I was wearing a skirt with leggings, foolishly I realized, because when she did the up-to-the-crotch touching, my skirt hiked up, exposing me all the way up, right along with her hand. She also told me I had to lift my shirt up so she could feel along my waistband, so now I was standing there, holding my shirt up, letting everyone who passed by look at my fat stomach. It was really an unpleasant experience, made worse because they made me face away from the conveyor belt, so I couldn't see my laptop and bag anymore. It felt like it took a long time, partly because I felt so uncomfortable and partly because she repeated her "I will be touching you here here and here" speech twice - once in full, and then again before touching each area. I told her to just hurry it up because I couldn't see what was going on with my belongings and was going to miss my plane.

    After she was done, tears running down my cheek, I grabbed my things. People were trying to get around me, and there was no bench or seat to sit on to put my shoes on, or my belt, or get myself together. I knew my face was red and anyone could tell I was crying. I ran to my gate and was the 2nd to last passenger to board.

    On the way back from Portland, it was slightly better but just because it was less busy. Again, they tried to talk me out of it, again I had to stand RIGHT next to the x-ray machine, and again I felt like I heard a faint buzz from it and it made my head feel tight. Again, I had to wait quite a while for the pat down specialist. This time, I was with my elderly mother, though, and she was cutting it close, and I was worried she'd miss her plane. She needed me to help her get her carry-on to her gate, and she also didn't want to leave without giving me a hug, so she refused to go to her gate without me. She stood by my laptop and other stuff, so at least that wasn't a worry.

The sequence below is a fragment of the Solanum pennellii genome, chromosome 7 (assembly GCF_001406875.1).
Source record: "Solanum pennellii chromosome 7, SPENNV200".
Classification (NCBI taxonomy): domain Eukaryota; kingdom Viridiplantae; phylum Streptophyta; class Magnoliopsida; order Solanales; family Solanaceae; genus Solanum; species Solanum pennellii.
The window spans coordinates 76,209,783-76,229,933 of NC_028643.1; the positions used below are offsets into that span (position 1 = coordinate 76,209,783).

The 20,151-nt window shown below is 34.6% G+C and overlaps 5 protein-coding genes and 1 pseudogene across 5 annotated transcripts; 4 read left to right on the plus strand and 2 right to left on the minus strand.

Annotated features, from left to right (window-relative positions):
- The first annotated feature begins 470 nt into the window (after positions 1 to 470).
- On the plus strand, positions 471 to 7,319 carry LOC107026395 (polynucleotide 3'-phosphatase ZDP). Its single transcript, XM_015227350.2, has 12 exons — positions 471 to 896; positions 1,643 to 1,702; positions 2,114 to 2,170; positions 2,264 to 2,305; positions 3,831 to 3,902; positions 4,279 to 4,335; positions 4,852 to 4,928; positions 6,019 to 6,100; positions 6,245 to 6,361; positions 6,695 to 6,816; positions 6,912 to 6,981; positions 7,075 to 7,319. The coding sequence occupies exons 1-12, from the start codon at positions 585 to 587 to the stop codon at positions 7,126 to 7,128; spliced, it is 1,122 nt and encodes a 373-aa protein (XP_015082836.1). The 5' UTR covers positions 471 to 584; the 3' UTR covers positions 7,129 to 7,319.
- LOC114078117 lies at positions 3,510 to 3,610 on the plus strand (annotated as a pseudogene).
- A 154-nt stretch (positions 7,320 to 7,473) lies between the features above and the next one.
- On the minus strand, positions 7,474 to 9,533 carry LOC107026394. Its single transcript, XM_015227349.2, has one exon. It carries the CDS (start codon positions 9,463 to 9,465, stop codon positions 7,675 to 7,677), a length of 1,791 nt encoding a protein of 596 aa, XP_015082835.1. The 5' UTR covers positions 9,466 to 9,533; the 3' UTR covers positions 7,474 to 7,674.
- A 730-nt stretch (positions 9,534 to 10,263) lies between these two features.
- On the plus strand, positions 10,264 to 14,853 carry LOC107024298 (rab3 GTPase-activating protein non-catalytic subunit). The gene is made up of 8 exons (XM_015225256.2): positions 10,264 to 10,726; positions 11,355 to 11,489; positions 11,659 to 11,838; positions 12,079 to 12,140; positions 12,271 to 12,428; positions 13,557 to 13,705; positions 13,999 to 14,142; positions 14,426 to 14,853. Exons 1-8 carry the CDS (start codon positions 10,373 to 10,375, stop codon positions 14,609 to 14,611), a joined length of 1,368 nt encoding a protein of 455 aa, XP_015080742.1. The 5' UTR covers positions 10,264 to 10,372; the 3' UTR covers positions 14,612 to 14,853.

I asked twice for them to get the pat down agent, telling them my mother was going to miss her plane. They didn't seem concerned. Finally, someone came over, walking slowly, and stopping along the way to chat with another agent. By the time she got to me, I was fuming. Again I had to stand in a spot right in front of people exiting the x-ray machine. I was very unpleasant to the agent, but to my surprise, she was really kind to me anyway. I calmed down right away in reaction to her kindness, and ended up apologizing to her and getting her name so I could send a positive comment about her to her bosses. Her touch wasn't as intrusive, and she didn't make me lift up my shirt.

    Afterwards, my mother expressed shock at the way I had to stand in such an exposed area. She said that at the little local airport where she lives, they have a little screen set up so you have a modicum of privacy.

    Luckily, my mom's plane was late, so she didn't miss it, because the opting out took over 20 minutes this time - less time than in Portland, but it definitely could've been done more quickly. I got the feeling both times that there was no urgency - when they ask for a female officer to do a pat down, I don't think anybody feels they have to hurry. Considering it's an airport - full of people catching planes - that's pretty messed up.

    In the end, it was not a terrible experience, I wasn't hurt or abused, so I really can't complain. But, as someone with anxiety, I don't ever want to fly again, which I feel silly about. It has definitely made an uncomfortable experience (flying) completely distasteful to me.
  2. CelticWhisper

    CelticWhisper Founding Member

    Thanks for sharing your story, Ann.

    I would say, however, that you were abused and have EVERY right to complain. Your dignity and privacy were violated for no good reason, and that is simply unacceptable. Please consider writing to your elected officials at all levels, as well as the airlines to let them know you won't be doing business with them anymore, and add fuel to the fire that is working to destroy TSA and restore dignity to our airports.

    I can also heartily recommend Amtrak as a means of travel - read my "CelticWhisper Rides the Rails" thread here on TUG and see how amazing they were when I traveled with them last spring. It's everything a trip should be and then some.

    Finally, on behalf of us all, welcome to TUG!
  3. FaustsAccountant

    FaustsAccountant Original Member

    Ann, I am sorry you have to go through that, and I hope you never have to face that again.

    Unfortunately and despite all the puffy talk from the TSA, when we opt out, they do exactly what they did to you to punish us for opting out. For not submitting. It's messed up, in every reality except their own, it's messed up.